Black Friday: Fun, hype–or class warfare?

business girl with shopping bagsAmerican shoppers seem to fall into two groups: those who are planning their early-morning raids on major retailers (starting as early as Thanksgiving morning!) and those who sneer at people who head out into the cold in search of bargains.

I used to belong to the latter group, until a friend pointed out I was being a snob. Here’s how Los Angeles Times reporter Shan Li puts it in today’s article “Black Friday highlights the contrast between rich and poor.”

“Increasingly, the seasonal shopping surge has become a window into America’s class divide, in which high earners have benefited from a booming stock market and rising home prices as many others still grapple with stagnant incomes and lingering financial anxiety.

“You have people who really need a bargain — they will sit out for two days to get that deal because that may be the only big thing they can afford for the whole family,” said Britt Beemer, founder of America’s Research Group. “Luxury retailers don’t do very well on Black Friday because their customers are not going to fight the crowds.”

Li quotes a PricewaterhouseCoopers report that says the ranks of strapped shoppers who earn less than $50,000 a year are growing from 63 percent of American shoppers two years ago to 67 percent today.

There are alternatives to fighting the crowds, of course. Check out this interesting post at the Nonconsumer Advocate: “10 ways for a zero-dollar Christmas.” Online retailers are offering plenty of good deals as well. Then there’s the whole Shop Small thing, although you need an American Express credit or Bluebird prepaid card to get money back.

If you are planning to venture out in search of deals, consider a good price comparison app such as RedLaser or PriceGrabber on your smart phone, if you have one. They’re good tools to help you figure out which Black Friday bargains are the real deal. A site to track is DealNews, which not only alerts you to deals but which keeps track of previous low prices. If you can’t check prices on the go, at least hang on to your receipts so you can exchange anything for which you find a better buy.

Those of us who will be sitting snug at home shouldn’t feel too self-satisfied, particularly if–like me–you order a lot from a certain online retailer. Read this Motley Fool article about which retailer treats its employees worse: WalMart or Amazon.

Grab your Small Business Saturday credits now

Zemanta Related Posts ThumbnailAmerican Express’ “Small Business Saturday” credits are back, and they’re more lucrative this year: a $10 statement credit for purchases of $10 or more at qualifying small businesses on Nov. 29. You can get up to $30 in credits on each registered card.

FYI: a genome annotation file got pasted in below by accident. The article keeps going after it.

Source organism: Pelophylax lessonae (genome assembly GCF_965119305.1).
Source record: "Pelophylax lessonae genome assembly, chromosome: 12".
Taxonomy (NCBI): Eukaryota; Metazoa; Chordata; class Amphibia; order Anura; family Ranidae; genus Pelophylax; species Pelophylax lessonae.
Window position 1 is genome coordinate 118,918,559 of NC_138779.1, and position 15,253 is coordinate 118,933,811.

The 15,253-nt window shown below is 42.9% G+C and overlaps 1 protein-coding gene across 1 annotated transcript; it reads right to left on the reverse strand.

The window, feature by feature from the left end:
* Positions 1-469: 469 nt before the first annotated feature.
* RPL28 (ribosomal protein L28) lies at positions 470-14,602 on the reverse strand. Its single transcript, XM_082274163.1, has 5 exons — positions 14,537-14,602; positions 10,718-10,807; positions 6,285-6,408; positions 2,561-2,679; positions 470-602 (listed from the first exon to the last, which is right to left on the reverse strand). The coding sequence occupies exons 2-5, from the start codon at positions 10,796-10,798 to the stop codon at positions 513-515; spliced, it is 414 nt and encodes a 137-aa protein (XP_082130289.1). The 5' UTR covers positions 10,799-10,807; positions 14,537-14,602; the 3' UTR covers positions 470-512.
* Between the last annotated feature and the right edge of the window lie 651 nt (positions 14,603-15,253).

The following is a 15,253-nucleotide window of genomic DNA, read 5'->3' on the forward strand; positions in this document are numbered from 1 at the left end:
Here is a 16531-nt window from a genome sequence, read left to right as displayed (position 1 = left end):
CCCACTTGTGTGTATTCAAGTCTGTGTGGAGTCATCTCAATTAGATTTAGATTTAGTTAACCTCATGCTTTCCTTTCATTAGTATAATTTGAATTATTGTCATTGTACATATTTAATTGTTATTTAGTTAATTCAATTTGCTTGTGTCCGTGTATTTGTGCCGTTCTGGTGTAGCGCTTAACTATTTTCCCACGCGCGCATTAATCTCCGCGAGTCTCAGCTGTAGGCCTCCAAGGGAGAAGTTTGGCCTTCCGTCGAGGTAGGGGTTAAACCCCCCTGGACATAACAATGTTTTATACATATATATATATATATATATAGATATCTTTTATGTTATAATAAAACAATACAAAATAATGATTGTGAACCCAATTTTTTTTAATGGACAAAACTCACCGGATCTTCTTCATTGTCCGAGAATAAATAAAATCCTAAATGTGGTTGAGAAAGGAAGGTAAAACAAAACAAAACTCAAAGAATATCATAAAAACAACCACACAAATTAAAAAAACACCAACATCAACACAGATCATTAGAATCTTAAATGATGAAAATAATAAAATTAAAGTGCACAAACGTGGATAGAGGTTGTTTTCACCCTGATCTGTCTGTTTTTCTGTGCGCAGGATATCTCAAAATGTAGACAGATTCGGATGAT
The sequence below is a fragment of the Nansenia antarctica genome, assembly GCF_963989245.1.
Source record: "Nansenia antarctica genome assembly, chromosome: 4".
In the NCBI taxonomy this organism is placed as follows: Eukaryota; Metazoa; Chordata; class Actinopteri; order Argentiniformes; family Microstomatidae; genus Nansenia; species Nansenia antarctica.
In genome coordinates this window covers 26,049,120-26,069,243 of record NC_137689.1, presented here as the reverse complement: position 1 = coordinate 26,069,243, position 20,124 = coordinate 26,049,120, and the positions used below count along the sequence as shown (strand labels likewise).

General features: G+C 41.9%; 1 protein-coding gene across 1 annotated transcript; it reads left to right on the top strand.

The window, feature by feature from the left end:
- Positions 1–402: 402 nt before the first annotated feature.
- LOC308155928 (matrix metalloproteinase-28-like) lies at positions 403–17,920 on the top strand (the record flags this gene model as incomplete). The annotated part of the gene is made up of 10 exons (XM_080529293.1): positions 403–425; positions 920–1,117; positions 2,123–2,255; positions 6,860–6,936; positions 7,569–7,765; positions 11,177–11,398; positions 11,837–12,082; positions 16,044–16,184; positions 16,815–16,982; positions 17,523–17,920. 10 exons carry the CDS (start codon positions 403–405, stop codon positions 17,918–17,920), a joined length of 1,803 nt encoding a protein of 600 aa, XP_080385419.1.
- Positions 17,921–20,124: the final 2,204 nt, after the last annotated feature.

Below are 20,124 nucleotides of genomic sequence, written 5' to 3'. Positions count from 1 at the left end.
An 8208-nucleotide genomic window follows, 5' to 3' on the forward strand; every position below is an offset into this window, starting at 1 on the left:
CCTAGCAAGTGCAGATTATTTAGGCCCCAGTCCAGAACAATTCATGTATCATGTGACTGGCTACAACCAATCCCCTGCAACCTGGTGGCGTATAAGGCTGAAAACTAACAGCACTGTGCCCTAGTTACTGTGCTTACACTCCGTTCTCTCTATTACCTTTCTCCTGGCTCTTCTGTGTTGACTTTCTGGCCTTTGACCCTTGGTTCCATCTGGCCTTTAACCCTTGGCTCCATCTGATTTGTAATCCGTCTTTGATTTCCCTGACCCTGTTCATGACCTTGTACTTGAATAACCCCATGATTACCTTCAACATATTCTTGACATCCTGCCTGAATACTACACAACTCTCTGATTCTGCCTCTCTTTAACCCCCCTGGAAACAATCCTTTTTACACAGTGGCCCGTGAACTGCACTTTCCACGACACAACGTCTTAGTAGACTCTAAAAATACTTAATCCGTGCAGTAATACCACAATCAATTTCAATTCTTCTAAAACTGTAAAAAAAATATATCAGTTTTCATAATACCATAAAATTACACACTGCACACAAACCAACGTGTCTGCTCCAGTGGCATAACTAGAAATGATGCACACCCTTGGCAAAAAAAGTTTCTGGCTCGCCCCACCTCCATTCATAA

I signed up three of our Amex cards yesterday when registration opened, which means we’re now eligible for $90 in statement credits. I then checked the list of small businesses in our neighborhood where we can use the credits, and sketched out what I plan to buy where. I’ll get a chunk of my Christmas shopping done, while also picking up supplies I was planning to buy anyway.

Free money is always good, and free money to support the businesses that support our community is even better.

Amex says registration for the cards is limited, so hop to it. You can use the “Amex offers for you” tab in your online Amex account or the ShopSmall.com site. Using “offers for you” tab seems to preclude you from registering more than one card, but it appears you can register additional cards at the ShopSmall site. Make sure to read the offer terms so you understand how the credits work and what type of transactions don’t qualify (such as transactions made with an electronic wallet, through a third party or if the merchant uses a mobile or wireless card reader to process the transaction).

A good prepaid card? It’s no longer an oxymoron

Credit card backgroundFinally, there’s a prepaid card that may deserve a place in your wallet.

The American Express Serve card eliminates, or at least makes it easy to avoid, most of the niggling fees that make typical prepaid cards a bad deal:

  • Users will be able to load the card with cash for free at 14,000 CVS and 7-Eleven stores, according to Stefan Happ, Amex’s senior vice president for U.S. payment systems. (The usual procedure involves a reload fee of $3 to $4, and it’s a hassle: you have to first buy a reload card at a store, then call a toll-free number or go online to add the money to your account.)
  • ATM withdrawals are free at 22,000 MoneyPass network machines. The fee for out-of-network withdrawals is $2. That compares favorably to the $2.83 to $2.88 the average prepaid card charges, according to NerdWallet.